Meet Dr. Donnica Video Introduction TV Appearances

Diseases & Conditions Today on DrDonnica.com Clinical Trials Decisionnaires FAQs Top Tips Fast Facts Debunking Myths News Alerts Celebrity Speak Out Guest Experts Women's Health Champions Books Women's Health Resources

Mission Privacy Policy Sponsors Press Room What's New? Contact Us

This website is accredited by Health On the Net Foundation. Click to verify. We comply with the HONcode standard for trustworthy health information: verify here.


Hope Award

Send to a Friend

Personal Relationships with Doctors While They are Treating You or a Close Family Member

Q: I had never read anything on your website or even heard of you until tonight when I was searching for something else that led me to your page. You have not addressed on your website a topic I would like to see an answer to.

Do the doctors ever become involved with patients families for reasons other than for the purpose of keeping in touch regarding patient care in the home? I had a relationship that was more than just "how's mom" with one of your experts and I would like to know what really happened.

My real name can never be used and I will not tell you the name of the expert unless it will never be discussed with him.

Maybe you can give me closure.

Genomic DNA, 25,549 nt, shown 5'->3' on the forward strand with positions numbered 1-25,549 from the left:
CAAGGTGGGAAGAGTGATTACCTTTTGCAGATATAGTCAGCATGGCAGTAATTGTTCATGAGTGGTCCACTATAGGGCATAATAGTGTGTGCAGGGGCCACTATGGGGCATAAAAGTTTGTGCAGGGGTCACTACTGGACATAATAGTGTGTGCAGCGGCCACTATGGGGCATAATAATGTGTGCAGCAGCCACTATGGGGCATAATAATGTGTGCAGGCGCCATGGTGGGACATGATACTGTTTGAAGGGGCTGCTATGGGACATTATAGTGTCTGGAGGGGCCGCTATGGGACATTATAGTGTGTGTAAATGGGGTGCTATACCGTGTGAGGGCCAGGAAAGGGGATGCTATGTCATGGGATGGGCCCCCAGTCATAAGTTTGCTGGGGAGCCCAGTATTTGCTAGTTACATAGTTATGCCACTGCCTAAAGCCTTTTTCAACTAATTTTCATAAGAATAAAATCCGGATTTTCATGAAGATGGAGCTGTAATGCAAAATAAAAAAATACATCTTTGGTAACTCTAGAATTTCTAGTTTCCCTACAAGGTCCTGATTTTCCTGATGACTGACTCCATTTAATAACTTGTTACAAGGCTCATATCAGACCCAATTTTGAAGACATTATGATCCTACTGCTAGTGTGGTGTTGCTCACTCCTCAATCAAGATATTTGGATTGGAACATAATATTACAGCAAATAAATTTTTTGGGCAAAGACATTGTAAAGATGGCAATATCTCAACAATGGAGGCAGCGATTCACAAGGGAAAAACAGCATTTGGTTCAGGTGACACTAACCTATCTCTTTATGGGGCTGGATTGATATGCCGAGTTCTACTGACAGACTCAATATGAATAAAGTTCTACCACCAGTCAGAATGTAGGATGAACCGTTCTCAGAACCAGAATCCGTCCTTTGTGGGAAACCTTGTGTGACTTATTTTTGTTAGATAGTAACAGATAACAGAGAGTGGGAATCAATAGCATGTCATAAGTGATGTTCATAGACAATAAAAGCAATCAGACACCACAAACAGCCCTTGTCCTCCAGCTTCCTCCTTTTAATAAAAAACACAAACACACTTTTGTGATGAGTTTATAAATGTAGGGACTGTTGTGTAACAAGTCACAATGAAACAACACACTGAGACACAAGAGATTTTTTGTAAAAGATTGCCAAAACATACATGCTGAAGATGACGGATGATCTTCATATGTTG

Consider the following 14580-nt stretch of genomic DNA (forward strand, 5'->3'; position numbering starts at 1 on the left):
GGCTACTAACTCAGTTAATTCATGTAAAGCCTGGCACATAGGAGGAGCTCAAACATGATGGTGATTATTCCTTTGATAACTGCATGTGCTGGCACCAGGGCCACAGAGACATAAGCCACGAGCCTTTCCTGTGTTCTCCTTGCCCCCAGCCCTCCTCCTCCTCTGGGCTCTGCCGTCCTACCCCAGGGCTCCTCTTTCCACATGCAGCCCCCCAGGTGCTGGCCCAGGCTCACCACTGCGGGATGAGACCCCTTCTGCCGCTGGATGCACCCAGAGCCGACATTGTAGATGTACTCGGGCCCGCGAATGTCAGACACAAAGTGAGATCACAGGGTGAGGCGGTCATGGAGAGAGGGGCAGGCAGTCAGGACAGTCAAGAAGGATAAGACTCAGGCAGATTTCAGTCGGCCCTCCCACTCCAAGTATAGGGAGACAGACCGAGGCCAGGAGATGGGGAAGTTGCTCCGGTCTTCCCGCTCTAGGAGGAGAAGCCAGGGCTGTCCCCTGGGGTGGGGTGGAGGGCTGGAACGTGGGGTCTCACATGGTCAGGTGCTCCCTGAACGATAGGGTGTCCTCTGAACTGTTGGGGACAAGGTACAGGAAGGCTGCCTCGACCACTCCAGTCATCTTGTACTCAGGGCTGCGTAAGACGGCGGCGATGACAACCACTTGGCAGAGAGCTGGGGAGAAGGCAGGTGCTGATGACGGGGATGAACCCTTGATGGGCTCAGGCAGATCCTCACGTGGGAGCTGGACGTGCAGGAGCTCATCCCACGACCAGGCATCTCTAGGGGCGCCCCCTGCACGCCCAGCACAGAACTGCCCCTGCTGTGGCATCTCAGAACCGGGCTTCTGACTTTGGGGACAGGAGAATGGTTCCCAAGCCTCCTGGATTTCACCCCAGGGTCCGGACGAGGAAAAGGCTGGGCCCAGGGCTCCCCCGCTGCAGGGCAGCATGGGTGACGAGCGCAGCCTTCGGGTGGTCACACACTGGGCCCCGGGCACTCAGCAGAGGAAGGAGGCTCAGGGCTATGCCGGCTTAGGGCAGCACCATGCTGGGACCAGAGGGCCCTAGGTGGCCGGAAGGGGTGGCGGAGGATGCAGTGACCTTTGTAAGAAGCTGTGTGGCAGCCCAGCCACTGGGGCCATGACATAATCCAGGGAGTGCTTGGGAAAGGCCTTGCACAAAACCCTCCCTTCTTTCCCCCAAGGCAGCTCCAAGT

Dr. Donnica: I will never use your name for any reason, nor do I need to know the identity of the expert involved. The issue you have raised is a very delicate one and there is no simple answer. In general, the ethics of medical practice would strongly discourage a physician from ever getting involved in a relationship with a patient while they remain in a doctor-patient relationship. However, in my opinion, there is nothing that is explicitly "wrong" with a doctor getting involved with a family member of a patient so long as both parties are consenting adults and the relationship wasn't entered into under false pretenses or by exploiting what the physician knew to be an emotionally charged situation. No confidential medical information should be discussed between the doctor and the family member without the patient's permission.

In general, most physicians would still support delaying any significant involvement until the doctor involved is no longer the treating physician of the family member. If you feel that the doctor has initiated this relationship inappropriately, or that you no longer care to be in the relationship, I recommend that you treat the situation as you would treat any relationship: Discuss it with the person involved and terminate the relationship. This is the only thing that will give you closure. While we expect physicians to act according to certain professional standards, we must remember that they often behave just like other people. Without knowing any details of this relationship, I really can't comment any further.

With best regards,
Donnica Moore, M.D.
President, DrDonnica.com

Created: 11/21/2003  -  Donnica Moore, M.D.

All the content contained herein is copyrighted pursuant to federal law. Duplication or use without
the express written permission of DrDonnica.com subjects the violator to both civil & criminal penalties.
Copyright © 2006 DrDonnica.com. All rights reserved.

Home | Today on DrDonnica.com | Meet Dr. Donnica | TV Appearances | Clinical Trials
Diseases & Conditions | Decisionnaires | Celebrity Speak Out | Guest Experts | Women's Health Champions
FAQs | Women’s Health Resources | Archive | Books & Tapes | Site Certification | Advanced Search
Mission | What’s New? | Press Room | Privacy Policy | Sponsors | Partners | Contact Us